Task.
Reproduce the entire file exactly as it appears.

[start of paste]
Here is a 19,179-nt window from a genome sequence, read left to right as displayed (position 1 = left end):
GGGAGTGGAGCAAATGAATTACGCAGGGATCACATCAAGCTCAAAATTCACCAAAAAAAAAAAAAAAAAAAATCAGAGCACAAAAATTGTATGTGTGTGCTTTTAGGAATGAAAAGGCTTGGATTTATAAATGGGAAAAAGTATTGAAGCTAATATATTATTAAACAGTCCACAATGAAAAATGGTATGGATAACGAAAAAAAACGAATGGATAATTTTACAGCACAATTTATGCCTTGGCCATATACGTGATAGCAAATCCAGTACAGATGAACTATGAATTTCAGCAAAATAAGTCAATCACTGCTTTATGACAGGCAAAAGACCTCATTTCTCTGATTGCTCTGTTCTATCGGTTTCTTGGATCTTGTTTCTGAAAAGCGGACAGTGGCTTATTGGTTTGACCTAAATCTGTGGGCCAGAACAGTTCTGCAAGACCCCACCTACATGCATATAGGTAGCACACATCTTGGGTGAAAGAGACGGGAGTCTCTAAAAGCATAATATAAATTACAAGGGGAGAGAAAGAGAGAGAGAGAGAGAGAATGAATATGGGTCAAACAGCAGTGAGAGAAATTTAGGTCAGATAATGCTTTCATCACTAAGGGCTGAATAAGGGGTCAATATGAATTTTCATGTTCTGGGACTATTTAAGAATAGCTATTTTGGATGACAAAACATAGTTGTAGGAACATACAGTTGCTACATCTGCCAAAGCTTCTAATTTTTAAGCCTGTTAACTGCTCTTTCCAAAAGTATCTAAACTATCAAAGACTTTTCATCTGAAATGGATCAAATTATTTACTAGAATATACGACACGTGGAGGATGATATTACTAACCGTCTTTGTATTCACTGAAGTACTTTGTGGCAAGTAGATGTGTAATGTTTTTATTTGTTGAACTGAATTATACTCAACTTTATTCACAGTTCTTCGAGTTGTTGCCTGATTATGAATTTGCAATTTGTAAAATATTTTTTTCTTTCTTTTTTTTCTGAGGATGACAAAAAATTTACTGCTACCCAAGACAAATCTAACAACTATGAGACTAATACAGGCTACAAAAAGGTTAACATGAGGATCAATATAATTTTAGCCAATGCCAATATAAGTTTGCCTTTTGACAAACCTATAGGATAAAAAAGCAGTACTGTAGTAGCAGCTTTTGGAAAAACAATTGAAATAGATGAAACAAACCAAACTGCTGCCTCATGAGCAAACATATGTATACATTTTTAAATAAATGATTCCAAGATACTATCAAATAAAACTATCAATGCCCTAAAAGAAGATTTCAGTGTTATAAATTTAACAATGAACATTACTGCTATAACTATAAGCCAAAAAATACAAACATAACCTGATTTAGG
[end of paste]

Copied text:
Here is a 19,179-nt window from a genome sequence, read left to right as displayed (position 1 = left end):
GGGAGTGGAGCAAATGAATTACGCAGGGATCACATCAAGCTCAAAATTCACCAAAAAAAAAAAAAAAAAAAATCAGAGCACAAAAATTGTATGTGTGTGCTTTTAGGAATGAAAAGGCTTGGATTTATAAATGGGAAAAAGTATTGAAGCTAATATATTATTAAACAGTCCACAATGAAAAATGGTATGGATAACGAAAAAAAACGAATGGATAATTTTACAGCACAATTTATGCCTTGGCCATATACGTGATAGCAAATCCAGTACAGATGAACTATGAATTTCAGCAAAATAAGTCAATCACTGCTTTATGACAGGCAAAAGACCTCATTTCTCTGATTGCTCTGTTCTATCGGTTTCTTGGATCTTGTTTCTGAAAAGCGGACAGTGGCTTATTGGTTTGACCTAAATCTGTGGGCCAGAACAGTTCTGCAAGACCCCACCTACATGCATATAGGTAGCACACATCTTGGGTGAAAGAGACGGGAGTCTCTAAAAGCATAATATAAATTACAAGGGGAGAGAAAGAGAGAGAGAGAGAGAGAATGAATATGGGTCAAACAGCAGTGAGAGAAATTTAGGTCAGATAATGCTTTCATCACTAAGGGCTGAATAAGGGGTCAATATGAATTTTCATGTTCTGGGACTATTTAAGAATAGCTATTTTGGATGACAAAACATAGTTGTAGGAACATACAGTTGCTACATCTGCCAAAGCTTCTAATTTTTAAGCCTGTTAACTGCTCTTTCCAAAAGTATCTAAACTATCAAAGACTTTTCATCTGAAATGGATCAAATTATTTACTAGAATATACGACACGTGGAGGATGATATTACTAACCGTCTTTGTATTCACTGAAGTACTTTGTGGCAAGTAGATGTGTAATGTTTTTATTTGTTGAACTGAATTATACTCAACTTTATTCACAGTTCTTCGAGTTGTTGCCTGATTATGAATTTGCAATTTGTAAAATATTTTTTTCTTTCTTTTTTTTCTGAGGATGACAAAAAATTTACTGCTACCCAAGACAAATCTAACAACTATGAGACTAATACAGGCTACAAAAAGGTTAACATGAGGATCAATATAATTTTAGCCAATGCCAATATAAGTTTGCCTTTTGACAAACCTATAGGATAAAAAAGCAGTACTGTAGTAGCAGCTTTTGGAAAAACAATTGAAATAGATGAAACAAACCAAACTGCTGCCTCATGAGCAAACATATGTATACATTTTTAAATAAATGATTCCAAGATACTATCAAATAAAACTATCAATGCCCTAAAAGAAGATTTCAGTGTTATAAATTTAACAATGAACATTACTGCTATAACTATAAGCCAAAAAATACAAACATAACCTGATTTAGG